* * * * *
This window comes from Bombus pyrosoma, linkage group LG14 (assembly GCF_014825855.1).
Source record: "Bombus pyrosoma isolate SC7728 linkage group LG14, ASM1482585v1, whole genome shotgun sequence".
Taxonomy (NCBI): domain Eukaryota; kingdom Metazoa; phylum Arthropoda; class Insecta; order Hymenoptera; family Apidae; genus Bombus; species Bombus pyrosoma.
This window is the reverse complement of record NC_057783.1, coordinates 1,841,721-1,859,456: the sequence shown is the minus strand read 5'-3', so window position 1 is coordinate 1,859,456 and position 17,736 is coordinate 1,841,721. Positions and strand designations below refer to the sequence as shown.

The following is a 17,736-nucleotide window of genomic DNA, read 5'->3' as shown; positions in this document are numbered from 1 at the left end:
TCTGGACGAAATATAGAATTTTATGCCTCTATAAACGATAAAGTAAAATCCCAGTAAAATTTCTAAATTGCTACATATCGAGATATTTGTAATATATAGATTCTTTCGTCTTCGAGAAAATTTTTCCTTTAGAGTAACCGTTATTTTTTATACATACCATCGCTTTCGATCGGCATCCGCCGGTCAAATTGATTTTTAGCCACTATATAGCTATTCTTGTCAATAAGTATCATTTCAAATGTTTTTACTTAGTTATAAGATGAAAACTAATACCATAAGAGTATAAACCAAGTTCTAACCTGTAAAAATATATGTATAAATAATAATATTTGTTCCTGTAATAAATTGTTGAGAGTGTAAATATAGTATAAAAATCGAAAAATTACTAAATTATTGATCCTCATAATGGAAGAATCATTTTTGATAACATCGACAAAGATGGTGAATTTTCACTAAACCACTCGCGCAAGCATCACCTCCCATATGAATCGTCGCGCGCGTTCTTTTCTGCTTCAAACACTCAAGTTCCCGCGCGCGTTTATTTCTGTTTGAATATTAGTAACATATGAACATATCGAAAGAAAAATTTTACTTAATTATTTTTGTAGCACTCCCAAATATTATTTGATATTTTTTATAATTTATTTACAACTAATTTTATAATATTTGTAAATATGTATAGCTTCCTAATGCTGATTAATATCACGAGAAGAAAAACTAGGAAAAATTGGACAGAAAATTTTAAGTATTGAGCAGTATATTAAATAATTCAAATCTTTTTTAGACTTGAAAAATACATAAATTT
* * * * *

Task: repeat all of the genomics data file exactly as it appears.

This window comes from Bombus pyrosoma, linkage group LG14 (assembly GCF_014825855.1).
Source record: "Bombus pyrosoma isolate SC7728 linkage group LG14, ASM1482585v1, whole genome shotgun sequence".
Taxonomy (NCBI): domain Eukaryota; kingdom Metazoa; phylum Arthropoda; class Insecta; order Hymenoptera; family Apidae; genus Bombus; species Bombus pyrosoma.
This window is the reverse complement of record NC_057783.1, coordinates 1,841,721-1,859,456: the sequence shown is the minus strand read 5'-3', so window position 1 is coordinate 1,859,456 and position 17,736 is coordinate 1,841,721. Positions and strand designations below refer to the sequence as shown.

The following is a 17,736-nucleotide window of genomic DNA, read 5'->3' as shown; positions in this document are numbered from 1 at the left end:
TCTGGACGAAATATAGAATTTTATGCCTCTATAAACGATAAAGTAAAATCCCAGTAAAATTTCTAAATTGCTACATATCGAGATATTTGTAATATATAGATTCTTTCGTCTTCGAGAAAATTTTTCCTTTAGAGTAACCGTTATTTTTTATACATACCATCGCTTTCGATCGGCATCCGCCGGTCAAATTGATTTTTAGCCACTATATAGCTATTCTTGTCAATAAGTATCATTTCAAATGTTTTTACTTAGTTATAAGATGAAAACTAATACCATAAGAGTATAAACCAAGTTCTAACCTGTAAAAATATATGTATAAATAATAATATTTGTTCCTGTAATAAATTGTTGAGAGTGTAAATATAGTATAAAAATCGAAAAATTACTAAATTATTGATCCTCATAATGGAAGAATCATTTTTGATAACATCGACAAAGATGGTGAATTTTCACTAAACCACTCGCGCAAGCATCACCTCCCATATGAATCGTCGCGCGCGTTCTTTTCTGCTTCAAACACTCAAGTTCCCGCGCGCGTTTATTTCTGTTTGAATATTAGTAACATATGAACATATCGAAAGAAAAATTTTACTTAATTATTTTTGTAGCACTCCCAAATATTATTTGATATTTTTTATAATTTATTTACAACTAATTTTATAATATTTGTAAATATGTATAGCTTCCTAATGCTGATTAATATCACGAGAAGAAAAACTAGGAAAAATTGGACAGAAAATTTTAAGTATTGAGCAGTATATTAAATAATTCAAATCTTTTTTAGACTTGAAAAATACATAAATTT